First Batch of 2019 Tumbled Iron Finds
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Thread: First Batch of 2019 Tumbled Iron Finds

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  1. #1
    Charter Member
    ca
    Detect everyday like it's the last day of the season!

    Apr 2010
    Upper Canada (Southern Ontario)
    XP Deus 5.2 Lesche - Piranha 35 Shovel 'Garrett Carrot' AT - Pointer
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    First Batch of 2019 Tumbled Iron Finds


    Last Sunday I started tumbling my ferrous iron finds, being unable to detect due to the snowfall. I use a Loretone 45c tumbler for my larger relics. I start with ½ - ¾” polished gravel, a 1/3 of a cup of beach sand, a tablespoon of liquid dish soap and hot water to remove the surface rust. I tumble for 24hrs, drain and rinse the mixture and the finds in a large colander, I then repeat once more for another 24hrs using the same recipe. In the last part of the process I tumble for another 24hrs but minus the beach sand, this helps the clean and polish the iron. I then thoroughly rinse everything letting it completely dry for another 24hrs. I then apply a liberal coating of mineral oil and beeswax paste to seal and even out the finish.

    I'm also showing a picture of an unusual looking chain, I've never seen links welded like these before.
    I'd be interested in hearing your thoughts on it's age or original use.



    Thanks very much for looking,

    Dave
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    “I won't be wronged. I won't be insulted. I won't be laid a-hand on. I don't do these things to other people, and I require the same from them.”
    “Courage is being scared to death, but saddling up anyway.”
    “Life's hard. It's even harder when you're stupid.”
    ― John Wayne

  2. #2
    Charter Member
    us
    papa

    Feb 2017
    Georgetown, SC
    Fisher F75
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    Metal Detecting
    Awesome how they appear now! The mystery chain is from a set of tire chains.


    "And so the population was gradually led into the demoralising temptations of arcades, baths, and sumptuous banquets. The unsuspecting Britons spoke of such novelties as 'civilisation', when in fact they were only a feature of their enslavement." Tacitus, Roman Senator and Historian, written AD 98.

  3. #3
    us
    Oct 2014
    florida
    3,314
    4387 times
    All Types Of Treasure Hunting
    Great idea to get them looking less rusty but what do you do about the chlorides that are in the iron? If i dont soak my iron repeatedly in distilled water for weeks or months, my protective coatings eventually begin to fail as oxygen sneaks through.....I know that rust never sleeps.

  4. #4
    Charter Member
    ca
    Detect everyday like it's the last day of the season!

    Apr 2010
    Upper Canada (Southern Ontario)
    XP Deus 5.2 Lesche - Piranha 35 Shovel 'Garrett Carrot' AT - Pointer
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    Quote Originally Posted by Kray Gelder View Post

    Awesome how they appear now! The mystery chain is from a set of tire chains.
    Thanks very much for your post and for identifying the 'mystery chain' Kray.
    Tire chains are legal for use here on construction equipment being used on winter logging roads in Northern Ontario. In 1972 the Province of Ontario, after a technical review, determined that tire studs being used at the time were causing extensive road damage. In 2005, the province modified the law to allow studs in Northern Ontario regions between October and April, similar to Manitoba and Quebec.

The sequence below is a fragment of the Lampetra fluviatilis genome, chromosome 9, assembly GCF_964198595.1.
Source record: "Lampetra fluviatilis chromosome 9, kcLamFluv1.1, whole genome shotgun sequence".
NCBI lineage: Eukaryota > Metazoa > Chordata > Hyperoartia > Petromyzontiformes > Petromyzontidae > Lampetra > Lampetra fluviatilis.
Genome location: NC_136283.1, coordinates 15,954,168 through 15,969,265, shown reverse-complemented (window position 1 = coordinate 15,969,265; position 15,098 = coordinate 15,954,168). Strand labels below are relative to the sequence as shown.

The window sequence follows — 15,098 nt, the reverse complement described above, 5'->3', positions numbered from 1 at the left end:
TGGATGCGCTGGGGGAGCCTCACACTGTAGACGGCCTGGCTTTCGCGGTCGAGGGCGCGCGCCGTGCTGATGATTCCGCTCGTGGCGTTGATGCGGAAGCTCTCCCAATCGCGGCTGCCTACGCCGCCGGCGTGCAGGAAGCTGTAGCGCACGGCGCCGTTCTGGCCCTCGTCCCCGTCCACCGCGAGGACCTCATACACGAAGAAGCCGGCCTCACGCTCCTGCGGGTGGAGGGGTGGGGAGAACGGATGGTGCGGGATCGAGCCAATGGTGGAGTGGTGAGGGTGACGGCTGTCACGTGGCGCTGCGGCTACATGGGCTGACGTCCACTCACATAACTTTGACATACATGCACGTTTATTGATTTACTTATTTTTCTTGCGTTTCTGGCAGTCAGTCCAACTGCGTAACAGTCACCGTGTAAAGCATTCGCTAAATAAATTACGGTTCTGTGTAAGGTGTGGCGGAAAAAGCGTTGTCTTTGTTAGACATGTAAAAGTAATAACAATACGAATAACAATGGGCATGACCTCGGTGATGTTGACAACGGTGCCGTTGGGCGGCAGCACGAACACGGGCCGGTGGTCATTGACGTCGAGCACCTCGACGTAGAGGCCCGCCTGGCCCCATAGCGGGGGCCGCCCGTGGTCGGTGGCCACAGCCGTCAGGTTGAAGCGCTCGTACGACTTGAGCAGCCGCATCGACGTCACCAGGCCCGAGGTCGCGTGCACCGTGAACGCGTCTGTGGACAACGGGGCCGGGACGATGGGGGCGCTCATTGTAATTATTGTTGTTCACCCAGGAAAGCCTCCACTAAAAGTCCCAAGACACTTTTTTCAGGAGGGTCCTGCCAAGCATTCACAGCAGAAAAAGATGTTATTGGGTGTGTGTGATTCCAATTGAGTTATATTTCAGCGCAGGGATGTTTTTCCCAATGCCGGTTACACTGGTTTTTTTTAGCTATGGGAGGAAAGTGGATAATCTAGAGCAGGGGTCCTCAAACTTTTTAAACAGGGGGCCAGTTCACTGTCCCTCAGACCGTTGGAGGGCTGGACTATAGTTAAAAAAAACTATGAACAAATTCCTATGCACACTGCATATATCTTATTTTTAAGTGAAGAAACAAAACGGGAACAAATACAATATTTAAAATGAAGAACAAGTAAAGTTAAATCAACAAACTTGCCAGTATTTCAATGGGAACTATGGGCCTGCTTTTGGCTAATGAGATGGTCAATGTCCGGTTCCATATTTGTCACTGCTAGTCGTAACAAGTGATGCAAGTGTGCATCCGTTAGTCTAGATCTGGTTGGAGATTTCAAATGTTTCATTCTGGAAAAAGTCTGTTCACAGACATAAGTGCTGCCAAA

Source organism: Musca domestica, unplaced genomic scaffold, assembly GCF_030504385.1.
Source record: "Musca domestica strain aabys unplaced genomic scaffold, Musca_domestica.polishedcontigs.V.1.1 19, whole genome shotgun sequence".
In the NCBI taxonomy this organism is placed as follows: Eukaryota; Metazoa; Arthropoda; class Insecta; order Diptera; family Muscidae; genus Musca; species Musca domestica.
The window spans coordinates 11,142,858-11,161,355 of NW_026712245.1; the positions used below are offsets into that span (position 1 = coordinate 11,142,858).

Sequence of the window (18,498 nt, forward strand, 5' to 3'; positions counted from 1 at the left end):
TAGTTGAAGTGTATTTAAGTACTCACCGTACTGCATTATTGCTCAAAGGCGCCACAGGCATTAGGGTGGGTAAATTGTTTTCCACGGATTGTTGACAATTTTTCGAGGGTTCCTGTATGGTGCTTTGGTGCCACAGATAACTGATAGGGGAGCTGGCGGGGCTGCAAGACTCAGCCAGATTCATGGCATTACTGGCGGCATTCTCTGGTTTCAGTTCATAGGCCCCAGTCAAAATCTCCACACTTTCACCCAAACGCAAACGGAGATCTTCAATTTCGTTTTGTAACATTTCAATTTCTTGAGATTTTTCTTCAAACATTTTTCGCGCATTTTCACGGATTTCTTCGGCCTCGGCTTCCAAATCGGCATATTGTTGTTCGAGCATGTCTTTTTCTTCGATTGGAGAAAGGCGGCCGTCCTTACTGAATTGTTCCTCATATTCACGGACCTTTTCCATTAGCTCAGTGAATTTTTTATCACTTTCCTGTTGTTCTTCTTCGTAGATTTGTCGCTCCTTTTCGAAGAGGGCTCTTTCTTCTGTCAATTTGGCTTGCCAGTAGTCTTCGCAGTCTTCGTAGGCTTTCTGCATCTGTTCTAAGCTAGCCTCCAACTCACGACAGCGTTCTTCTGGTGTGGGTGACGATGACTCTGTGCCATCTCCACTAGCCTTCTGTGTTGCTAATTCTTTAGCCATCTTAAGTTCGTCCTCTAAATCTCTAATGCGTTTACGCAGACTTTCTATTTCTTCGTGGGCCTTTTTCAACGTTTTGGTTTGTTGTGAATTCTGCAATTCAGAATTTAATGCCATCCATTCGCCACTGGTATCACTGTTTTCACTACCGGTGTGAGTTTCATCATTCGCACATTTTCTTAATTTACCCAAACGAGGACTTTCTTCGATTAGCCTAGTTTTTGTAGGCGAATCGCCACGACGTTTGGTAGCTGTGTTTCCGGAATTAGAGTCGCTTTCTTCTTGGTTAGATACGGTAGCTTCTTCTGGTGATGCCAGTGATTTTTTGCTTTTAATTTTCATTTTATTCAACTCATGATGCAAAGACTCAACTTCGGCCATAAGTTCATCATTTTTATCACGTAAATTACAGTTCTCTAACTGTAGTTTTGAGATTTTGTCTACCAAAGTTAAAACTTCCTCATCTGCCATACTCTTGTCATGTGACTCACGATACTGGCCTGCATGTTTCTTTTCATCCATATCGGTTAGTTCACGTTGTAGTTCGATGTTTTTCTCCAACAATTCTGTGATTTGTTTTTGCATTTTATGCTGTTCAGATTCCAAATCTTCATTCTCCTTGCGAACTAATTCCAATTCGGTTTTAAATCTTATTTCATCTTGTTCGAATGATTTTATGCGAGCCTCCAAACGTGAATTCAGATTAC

Best of luck to you,
    Dave


    Quote Originally Posted by villagenut View Post

    Great idea to get them looking less rusty but what do you do about the chlorides that are in the iron? If i dont soak my iron repeatedly in distilled water for weeks or months, my protective coatings eventually begin to fail as oxygen sneaks through.....I know that rust never sleeps.
    You make a very good point here villagenut, on ferrous iron that technically isn't pure, the iron does start to flake over time.
    I've found that the more pure blacksmith-made iron objects don't have this problem.

    I think a lot of this has to do with the type of soil the relics have been found in as well.
    Dave
    “I won't be wronged. I won't be insulted. I won't be laid a-hand on. I don't do these things to other people, and I require the same from them.”
    “Courage is being scared to death, but saddling up anyway.”
    “Life's hard. It's even harder when you're stupid.”
    ― John Wayne

  5. #5
    us
    Mar 2012
    Georgia
    Whites MXT ALL PRO, Minelab Safari
    2,213
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    Relic Hunting
    Great looking iron relics. I especially like the iron stirrup and the old fork. Have you ever watched any videos on Gemplers, the product used for treating iron? I used it on my relic artillery shell fragments and my Confetrit 12 pound shell as well as other iron relics. I was pleased with the results. It will turn the iron black, but it preserves the iron leaving it with a nice finish. I always like to state that I'm not a salesman or in any way affiliated with this company, just a satisfied customer. Gemplers, check it out and see what you think.

  6. #6
    us
    CS IS NEXT

    Nov 2005
    PA-MD
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    Beautiful job there Dave. I'm going to have try that recipe,along with dd's Gempler
    ANTIQUARIAN and Kray Gelder like this.

  7. #7
    us
    Oct 2014
    florida
    3,314
    4387 times
    All Types Of Treasure Hunting
    Yes, low carbon content in old wrought iron does do much better than lower quality iron and especially better than brittle cast iron, which is very hard to stabilize. But hey, anyone who thinks enough about iron artifacts and wants to preserve them is a good example to our hobby and we need more of you